In recognition of her work and of the work of the Association, Mary was twice honored by the Church. In 1979 she was awarded the Pro Ecclesia et Pontifice medal. In 1996 Pope John Paul II awarded her the ‘Damehood of St Gregory the Great for her work for the missions’.

Together with Bishop Nicholas Mang Thang of the Diocese of Hakha in Myanmar (Burma), Mary co-founded the Little Way Sisters of St Thérèse, who now number more than 200, and the Little Way Missionary Priests of St Thérèse. The first group of these seminarians will be ordained in March.

Mary died on 29 August, aged 91. After her funeral in London she was taken home to her beloved Co Clare where she was laid to rest in the family grave. May she rejoice at meeting her Risen Lord.

Without any doubt, Mary Doohan was one of that unique group of Irish missionaries, such as Frank Duff, founder of the Legion of Mary, Edel Quinn and Alfie Lambe, two envoys of the Legion of Mary who died young in Kenya and Argentina respectively, Mother Mary Martin, foundress of the Medical Missionaries of Mary, Bishop Joseph Shanahan CSSp, founder of the Missionary Sisters of the Holy Rosary, Fr Patrick Peyton CSC, the ‘Rosary Priest’, Fr Patrick Whitney, founder of St Patrick’s Missionary Society, Fr Edward J. Galvin and Fr John Blowick, co-founders of the Columbans, who have set an example for the Irish Church – missionaries and lay people alike – who have shown that one person can make a difference and that a collective effort and hard work can achieve great things for God.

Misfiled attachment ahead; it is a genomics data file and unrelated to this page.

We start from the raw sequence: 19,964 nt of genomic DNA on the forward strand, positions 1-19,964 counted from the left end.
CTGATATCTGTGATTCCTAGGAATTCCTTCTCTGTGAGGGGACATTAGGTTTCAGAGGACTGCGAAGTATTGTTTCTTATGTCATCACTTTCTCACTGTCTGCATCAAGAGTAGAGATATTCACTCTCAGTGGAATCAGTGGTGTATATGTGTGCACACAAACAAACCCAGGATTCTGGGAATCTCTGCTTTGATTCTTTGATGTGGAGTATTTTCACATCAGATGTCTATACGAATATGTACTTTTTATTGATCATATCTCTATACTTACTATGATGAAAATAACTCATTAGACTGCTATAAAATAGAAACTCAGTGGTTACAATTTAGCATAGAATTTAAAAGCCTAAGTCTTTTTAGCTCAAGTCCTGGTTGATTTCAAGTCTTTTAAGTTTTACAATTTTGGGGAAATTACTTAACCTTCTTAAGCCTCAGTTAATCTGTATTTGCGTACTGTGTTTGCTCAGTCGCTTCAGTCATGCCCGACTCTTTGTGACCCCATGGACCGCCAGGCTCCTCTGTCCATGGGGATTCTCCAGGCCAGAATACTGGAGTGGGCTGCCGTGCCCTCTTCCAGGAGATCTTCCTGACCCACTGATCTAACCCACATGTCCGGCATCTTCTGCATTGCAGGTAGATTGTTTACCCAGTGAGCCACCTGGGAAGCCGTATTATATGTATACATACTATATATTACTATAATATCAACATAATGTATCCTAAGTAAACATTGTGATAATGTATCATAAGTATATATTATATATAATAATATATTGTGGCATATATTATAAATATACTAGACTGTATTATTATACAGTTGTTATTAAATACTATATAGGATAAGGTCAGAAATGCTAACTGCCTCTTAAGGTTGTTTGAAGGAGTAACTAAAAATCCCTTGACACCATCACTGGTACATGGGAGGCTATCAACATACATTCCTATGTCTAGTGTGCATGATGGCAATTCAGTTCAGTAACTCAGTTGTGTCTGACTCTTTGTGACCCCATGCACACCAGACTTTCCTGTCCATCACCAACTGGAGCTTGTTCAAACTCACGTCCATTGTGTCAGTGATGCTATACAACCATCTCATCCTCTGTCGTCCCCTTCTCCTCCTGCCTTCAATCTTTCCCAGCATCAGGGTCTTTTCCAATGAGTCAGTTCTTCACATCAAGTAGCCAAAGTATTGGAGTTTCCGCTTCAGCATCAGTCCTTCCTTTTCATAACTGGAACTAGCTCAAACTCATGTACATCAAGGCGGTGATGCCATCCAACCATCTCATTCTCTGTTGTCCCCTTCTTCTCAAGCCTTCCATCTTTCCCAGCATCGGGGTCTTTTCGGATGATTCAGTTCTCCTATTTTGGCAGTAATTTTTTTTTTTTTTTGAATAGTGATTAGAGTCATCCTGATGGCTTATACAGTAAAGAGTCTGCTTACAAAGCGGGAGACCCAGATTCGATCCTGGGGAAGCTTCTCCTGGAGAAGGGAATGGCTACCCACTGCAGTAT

Further Information

Here are links for information on the persons and groups mentioned in the closing paragraph.Legion of Mary: (Legion HQ) (New York Senatus)

Frank Duff:

Alfie Lamb:

Edel Quinn:

Medical Missionaries of Mary:

Mother Mary Martin:

Bishop Joseph Shanahan CSSp and the Holy Rosary Sisters:

Fr Patrick Peyton CSC:

Monsignor Patrick Whitney and St Patrick’s Missionary Society: 

Fr Edward Galvin and Fr John Blowick, Founders of the Columbans:


Little Way Group, Kabankalan:


Pro Ecclesia et Pontifice (‘for Church and Pope’) was instituted by Pope Leo XIII in 1888 on the occasion of the Golden Jubilee of his priesthood. It is now given to lay people and priests in recognition outstanding service to the Church. It is the highest medal that can be given a lay person. Fr Michael and Fr Patrick Hurley received this honor about two years ago in what was a recognition not only of their many years of service in what is now the Diocese of Kabankalan but of the service of all Columbans who had been there down the years. 

The Pontifical Equestrian Order of St Gregory the Great was instituted by Pope Gregory XVI in 1831 to honor those who ‘have promoted the interests of society, the Church and the Holy See’. The only privilege members of the order have is the right to ride a horse in St Peter’s Basilica – aright that no one has exercised for a long time!